Classic Reading

I picked up a weekly classic car publication from the newsagents today. I was on my way to an appointment and looking for something more interesting than “Horse and Hound” to read in the waiting room.  It occurs to me that the people who write about old cars these days are changing:  I read a road test of an Alvis Speed 20 SC (the writer didn’t seem to know that it was an SC but I could see that it was.) Although the Alvis independent front suspension and Marles steering box was amongst the best of the day, the writer considered vague steering to be a feature of the design rather than a fault with the car.  Another reviewer of a car for sale considered it worthy of comment that a Daimler V8 saloon with a type 35 Borg Warner box was “slow to change down”, and earlier in the publication another 1960s Daimler was referred to as “Vintage”.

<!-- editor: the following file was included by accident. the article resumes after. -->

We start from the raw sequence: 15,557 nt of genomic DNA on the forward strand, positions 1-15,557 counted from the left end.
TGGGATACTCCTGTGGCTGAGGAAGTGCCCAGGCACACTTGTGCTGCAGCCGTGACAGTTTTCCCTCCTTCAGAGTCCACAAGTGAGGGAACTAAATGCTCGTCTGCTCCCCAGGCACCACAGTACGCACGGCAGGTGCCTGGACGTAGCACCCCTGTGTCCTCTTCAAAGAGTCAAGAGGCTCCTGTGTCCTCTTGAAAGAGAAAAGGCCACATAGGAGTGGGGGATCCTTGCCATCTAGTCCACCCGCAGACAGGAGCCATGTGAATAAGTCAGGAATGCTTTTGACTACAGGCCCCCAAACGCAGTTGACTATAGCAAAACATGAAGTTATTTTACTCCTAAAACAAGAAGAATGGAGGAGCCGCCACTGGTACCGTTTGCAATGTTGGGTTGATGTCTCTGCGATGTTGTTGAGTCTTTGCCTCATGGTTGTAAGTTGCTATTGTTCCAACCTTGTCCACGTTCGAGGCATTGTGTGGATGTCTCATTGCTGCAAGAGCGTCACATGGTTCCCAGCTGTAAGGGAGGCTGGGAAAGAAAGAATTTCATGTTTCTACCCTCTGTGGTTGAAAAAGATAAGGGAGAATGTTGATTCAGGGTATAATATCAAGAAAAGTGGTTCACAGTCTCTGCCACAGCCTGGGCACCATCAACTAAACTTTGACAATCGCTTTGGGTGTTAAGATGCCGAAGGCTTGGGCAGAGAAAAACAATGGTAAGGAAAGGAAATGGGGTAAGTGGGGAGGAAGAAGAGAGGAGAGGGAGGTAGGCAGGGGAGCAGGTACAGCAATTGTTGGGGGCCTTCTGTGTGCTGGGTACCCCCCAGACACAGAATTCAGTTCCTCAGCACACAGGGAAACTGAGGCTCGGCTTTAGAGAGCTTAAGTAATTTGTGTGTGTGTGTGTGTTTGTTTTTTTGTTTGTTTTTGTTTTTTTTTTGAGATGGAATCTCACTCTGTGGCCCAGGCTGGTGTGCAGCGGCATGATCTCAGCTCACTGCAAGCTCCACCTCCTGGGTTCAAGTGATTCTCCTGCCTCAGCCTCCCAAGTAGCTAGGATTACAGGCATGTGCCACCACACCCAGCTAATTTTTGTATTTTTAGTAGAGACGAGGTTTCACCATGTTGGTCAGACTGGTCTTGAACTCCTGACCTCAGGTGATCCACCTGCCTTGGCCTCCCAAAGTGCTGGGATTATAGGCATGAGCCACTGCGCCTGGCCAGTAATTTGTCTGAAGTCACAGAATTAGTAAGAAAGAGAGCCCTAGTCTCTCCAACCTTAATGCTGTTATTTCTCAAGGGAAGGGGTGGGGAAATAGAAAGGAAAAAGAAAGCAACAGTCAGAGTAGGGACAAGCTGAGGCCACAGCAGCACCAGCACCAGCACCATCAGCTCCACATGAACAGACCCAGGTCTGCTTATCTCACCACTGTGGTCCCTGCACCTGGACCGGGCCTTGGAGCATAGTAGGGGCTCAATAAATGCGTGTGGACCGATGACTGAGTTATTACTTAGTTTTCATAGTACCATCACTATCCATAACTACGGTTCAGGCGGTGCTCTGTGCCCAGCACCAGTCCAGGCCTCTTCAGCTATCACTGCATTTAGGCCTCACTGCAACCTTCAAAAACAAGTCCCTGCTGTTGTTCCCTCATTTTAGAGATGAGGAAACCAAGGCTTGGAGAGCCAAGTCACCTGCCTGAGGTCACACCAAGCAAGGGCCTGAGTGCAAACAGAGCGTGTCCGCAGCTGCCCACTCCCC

I’m sure that there was a time when the minimum qualification for becoming editor of a respected motoring publication was a degree in engineering, but I’d settle for a basic knowledge of the subject and a genuine love of  the cars.  I must be becoming a grumpy old man and should have stuck with Horse and Hound.

There seems to be much discussion in letters sections as ever, about what constitutes a classic car.  This is a debate which has been continuing for a long while now and will probably never reach a universally agreed conclusion.  I’d taken the Eunos Roadster with me in order to enjoy the little bit of summer sun and it occurs to me that although this car is over 20 years old, there is a reason why show organisers don’t yet seem overly enthusiastic about them: I saw three others in the course of my 4 mile journey. Perhaps there are just too many of them on the road for people to perceive them as classics?

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